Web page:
Tim Wickins

Associate Director

01903 885886

April 18, 2017

The Courteous Buyer

Most people move house rarely and often have little idea of the etiquette required if the stress of moving is to be minimised. Our job as progressive estate agents is to help buyers and sellers minimise this stress by seeing the world through their eyes and advising accordingly.

For example, vendors often go to great lengths to prepare for a viewing. They clean the house thoroughly, making sure everything, from cushions to children’s toys, is in its place. They might light a fire, switch on the lights, arrange fresh flowers, mow the lawn, and send their teenager out to walk the dog in anticipation of the arrival of the esteemed buyer.

The agreed viewing time comes, and goes. The seller looks anxiously out of the window. Twenty minutes passes, and the seller wonders if they have got the time wrong. So they wait. But still nothing, and the pressure in the household mounts.

When looking at property, communication and straight-talking are critical if the stress of moving is to be minimised. So if you are a buyer and you are running late, or decide you don’t like the look of the house you have arranged to view on arrival, be assured that the vendor would far rather you told them so than simply drive on.

Likewise, if the property just doesn’t feel right inside then don’t waste your time, or the vendor’s, by indulging their attempts at polite conversation. Be frank, politely, and move on.

Also, be sure to give prompt, sincere and detailed feedback to the agent following a viewing, as this will not only enable them to communicate better with the vendor, but also help them gain a more comprehensive understanding of your requirements as a buyer, possibly saving you time and hassle in the future.

Tim Wickins

Associate Director

01903 885886



April 10, 2017

Clutter Costs!

In the current market, if you are to maximise your price, it is more important than ever to ensure that your property is a highly saleable proposition, rather than one that makes another house look good by comparison.

Of course, there are several basics that should be in place. The price needs to be as attractive as the décor, and you should aim to be flexible on things like fixtures, viewing times and completion dates. You also need to be with a pro-active estate agency – not just one who simply lists your house and then waits for the market to deliver a buyer to your door.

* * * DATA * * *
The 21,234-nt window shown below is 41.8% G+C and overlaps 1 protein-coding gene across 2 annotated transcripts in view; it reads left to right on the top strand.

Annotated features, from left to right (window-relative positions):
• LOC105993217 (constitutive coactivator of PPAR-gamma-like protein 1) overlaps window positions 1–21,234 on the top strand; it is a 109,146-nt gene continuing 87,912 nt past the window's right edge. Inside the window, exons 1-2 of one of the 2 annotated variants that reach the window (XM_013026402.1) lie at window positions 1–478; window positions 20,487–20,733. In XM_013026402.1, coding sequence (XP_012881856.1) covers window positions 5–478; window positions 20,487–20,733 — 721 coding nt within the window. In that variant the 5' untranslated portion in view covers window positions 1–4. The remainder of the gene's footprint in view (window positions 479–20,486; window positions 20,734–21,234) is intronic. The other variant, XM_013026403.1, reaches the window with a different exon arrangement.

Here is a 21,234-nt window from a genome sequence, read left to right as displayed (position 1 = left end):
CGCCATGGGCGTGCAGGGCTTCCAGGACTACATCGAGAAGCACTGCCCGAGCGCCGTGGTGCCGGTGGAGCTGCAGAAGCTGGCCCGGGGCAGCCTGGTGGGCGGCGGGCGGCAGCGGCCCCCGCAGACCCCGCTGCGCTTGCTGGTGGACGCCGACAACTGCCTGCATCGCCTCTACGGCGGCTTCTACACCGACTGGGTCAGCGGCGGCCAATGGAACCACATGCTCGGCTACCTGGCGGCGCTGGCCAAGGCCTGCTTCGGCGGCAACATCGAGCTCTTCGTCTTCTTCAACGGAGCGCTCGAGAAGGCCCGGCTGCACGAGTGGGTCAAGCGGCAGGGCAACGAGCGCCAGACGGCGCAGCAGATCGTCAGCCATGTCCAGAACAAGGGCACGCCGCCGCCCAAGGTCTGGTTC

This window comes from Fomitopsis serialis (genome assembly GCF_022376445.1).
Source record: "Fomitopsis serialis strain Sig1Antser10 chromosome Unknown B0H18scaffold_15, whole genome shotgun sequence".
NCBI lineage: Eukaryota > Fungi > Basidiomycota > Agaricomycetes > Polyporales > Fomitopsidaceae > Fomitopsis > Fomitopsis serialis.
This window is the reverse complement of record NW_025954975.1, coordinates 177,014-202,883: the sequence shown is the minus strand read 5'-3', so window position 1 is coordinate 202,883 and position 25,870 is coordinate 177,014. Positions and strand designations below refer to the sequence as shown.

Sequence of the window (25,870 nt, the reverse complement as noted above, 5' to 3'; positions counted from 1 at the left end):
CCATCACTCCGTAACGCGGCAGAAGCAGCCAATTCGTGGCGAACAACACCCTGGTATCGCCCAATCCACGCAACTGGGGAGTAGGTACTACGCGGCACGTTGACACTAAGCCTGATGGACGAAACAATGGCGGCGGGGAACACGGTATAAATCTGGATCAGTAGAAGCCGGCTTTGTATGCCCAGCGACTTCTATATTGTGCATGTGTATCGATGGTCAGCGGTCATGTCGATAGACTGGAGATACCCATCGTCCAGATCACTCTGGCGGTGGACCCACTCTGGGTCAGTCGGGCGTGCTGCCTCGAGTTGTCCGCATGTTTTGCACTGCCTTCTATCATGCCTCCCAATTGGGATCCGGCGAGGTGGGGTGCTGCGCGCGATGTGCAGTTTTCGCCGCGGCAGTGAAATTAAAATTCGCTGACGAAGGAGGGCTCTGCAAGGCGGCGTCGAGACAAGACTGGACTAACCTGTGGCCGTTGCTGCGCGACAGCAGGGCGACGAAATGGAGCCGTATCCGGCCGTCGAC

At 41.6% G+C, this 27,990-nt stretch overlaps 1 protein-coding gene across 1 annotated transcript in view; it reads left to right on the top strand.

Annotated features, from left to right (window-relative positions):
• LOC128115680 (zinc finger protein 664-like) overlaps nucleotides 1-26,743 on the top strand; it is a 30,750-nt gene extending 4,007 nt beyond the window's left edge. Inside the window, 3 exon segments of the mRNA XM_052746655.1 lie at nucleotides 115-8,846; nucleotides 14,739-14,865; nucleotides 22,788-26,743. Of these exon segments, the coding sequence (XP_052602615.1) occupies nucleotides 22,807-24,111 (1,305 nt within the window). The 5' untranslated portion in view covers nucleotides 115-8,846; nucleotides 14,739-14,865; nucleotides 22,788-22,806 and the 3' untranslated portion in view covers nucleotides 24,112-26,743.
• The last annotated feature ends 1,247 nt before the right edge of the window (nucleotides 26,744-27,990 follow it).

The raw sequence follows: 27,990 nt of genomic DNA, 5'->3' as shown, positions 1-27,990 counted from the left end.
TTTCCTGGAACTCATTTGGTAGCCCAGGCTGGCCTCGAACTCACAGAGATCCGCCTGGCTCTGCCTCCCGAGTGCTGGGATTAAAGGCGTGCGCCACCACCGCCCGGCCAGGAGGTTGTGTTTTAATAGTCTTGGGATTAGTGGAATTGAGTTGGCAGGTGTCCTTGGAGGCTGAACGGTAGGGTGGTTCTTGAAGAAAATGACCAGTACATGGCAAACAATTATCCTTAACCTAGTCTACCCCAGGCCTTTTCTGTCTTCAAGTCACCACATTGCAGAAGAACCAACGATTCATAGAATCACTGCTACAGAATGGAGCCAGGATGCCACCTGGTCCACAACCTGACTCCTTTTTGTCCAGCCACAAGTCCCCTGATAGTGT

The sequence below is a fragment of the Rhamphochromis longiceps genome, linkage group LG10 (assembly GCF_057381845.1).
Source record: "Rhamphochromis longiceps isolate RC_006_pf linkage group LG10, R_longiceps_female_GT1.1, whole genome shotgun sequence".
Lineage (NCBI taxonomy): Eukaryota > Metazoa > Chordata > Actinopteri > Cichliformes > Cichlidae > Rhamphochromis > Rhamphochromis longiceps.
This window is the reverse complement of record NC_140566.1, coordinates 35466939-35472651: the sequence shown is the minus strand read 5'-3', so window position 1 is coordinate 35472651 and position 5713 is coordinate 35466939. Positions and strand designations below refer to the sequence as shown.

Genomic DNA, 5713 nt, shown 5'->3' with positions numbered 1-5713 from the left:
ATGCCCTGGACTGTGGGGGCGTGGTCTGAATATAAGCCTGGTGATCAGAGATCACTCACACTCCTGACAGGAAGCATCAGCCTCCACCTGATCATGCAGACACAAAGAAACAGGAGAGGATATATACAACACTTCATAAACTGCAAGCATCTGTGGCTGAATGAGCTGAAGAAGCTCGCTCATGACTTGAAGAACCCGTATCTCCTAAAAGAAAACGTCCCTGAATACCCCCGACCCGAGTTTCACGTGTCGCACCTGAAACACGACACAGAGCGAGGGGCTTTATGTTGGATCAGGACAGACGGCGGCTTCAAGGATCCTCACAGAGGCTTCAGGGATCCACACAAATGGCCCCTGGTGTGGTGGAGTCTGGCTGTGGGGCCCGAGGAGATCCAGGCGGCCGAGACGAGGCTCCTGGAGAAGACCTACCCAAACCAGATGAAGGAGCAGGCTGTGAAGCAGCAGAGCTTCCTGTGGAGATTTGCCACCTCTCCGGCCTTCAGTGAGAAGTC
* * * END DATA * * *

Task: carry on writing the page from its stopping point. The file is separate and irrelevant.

But there are other things that you can do, which can have a significant bearing on whether a buyer will purchase your property instead of the one down the street.

A recent survey supports our own view that clutter in an otherwise charming property can thwart an early sale. Over 76% of estate agents questioned said that de-cluttering your home is among the top three most important things a seller can do, and is an inexpensive way of dramatically increasing the perception of space. 68% of agents said that a thorough interior clean was important, followed by 48% who said that the garden should be tidied.

If you have lived in your property for a while, you can become oblivious to what is clutter and what is an asset to the presentation of the property. So it’s a good idea to ask a friend to help you sort the wheat from the chaff, and we are of course happy to offer straight-talking good advice if required.

But don’t just bung your superfluous possessions it in the garage. Why not be rigorous and take a few carloads to one of our local charity shops? It can be a liberating exercise as well as a social benefit!

However, should you be thinking of selling, before doing anything, please do ask us to provide you with a marketing proposal – it’s completely free and might just give you all the pointers you need for a successful sale. After all, that’s what we do best!

Tim Wickins

Associate Director

01903 885886

March 30, 2017

Do we only sell property over £500,000? Think again…

Jackson-Stops & Staff in Chichester and Arundel have, over the years, built up an enviable reputation for selling large country houses but our success doesn’t stop there…..


We sold this beautifully and extensively renovated property for £445,000 in Birdham, comprising two reception rooms, a living kitchen with wood-burner, three bedrooms and an en-suite bathroom It was an extremely popular house, with 33 viewings and 6 offers.




We also sold this unique first floor apartment in Itchenor, situated within yards of the waterfront, Hard and Sailing Club. Finished to an exceptional standard, comprising two bedrooms, one reception room, two bathroom, garage and garden.

Again, this property attracted a good level of interest in the first week and was sold the the first applicant to view.




Arundel have recently sold St Mary’s Close in Littlehampton. This was a delightful modern bungalow in a peaceful residential district.

This property went under offer very quickly following two successful viewings and sold for the asking price.



Our property for sale across southern West Sussex includes many homes that are listed for less than £500,000.

Contact Hannah in our Chichester office on 01243 786316, or Stuart in our Arundel office on 01903 885886, to find out how we can effectively market your property.

Alternatively, email chichester@jackson-stops.co.uk or arundel@jackson-stops.co.uk

March 9, 2017

Government Ignores Property Crisis

Budget Comment from Andrew Richardson FNAEA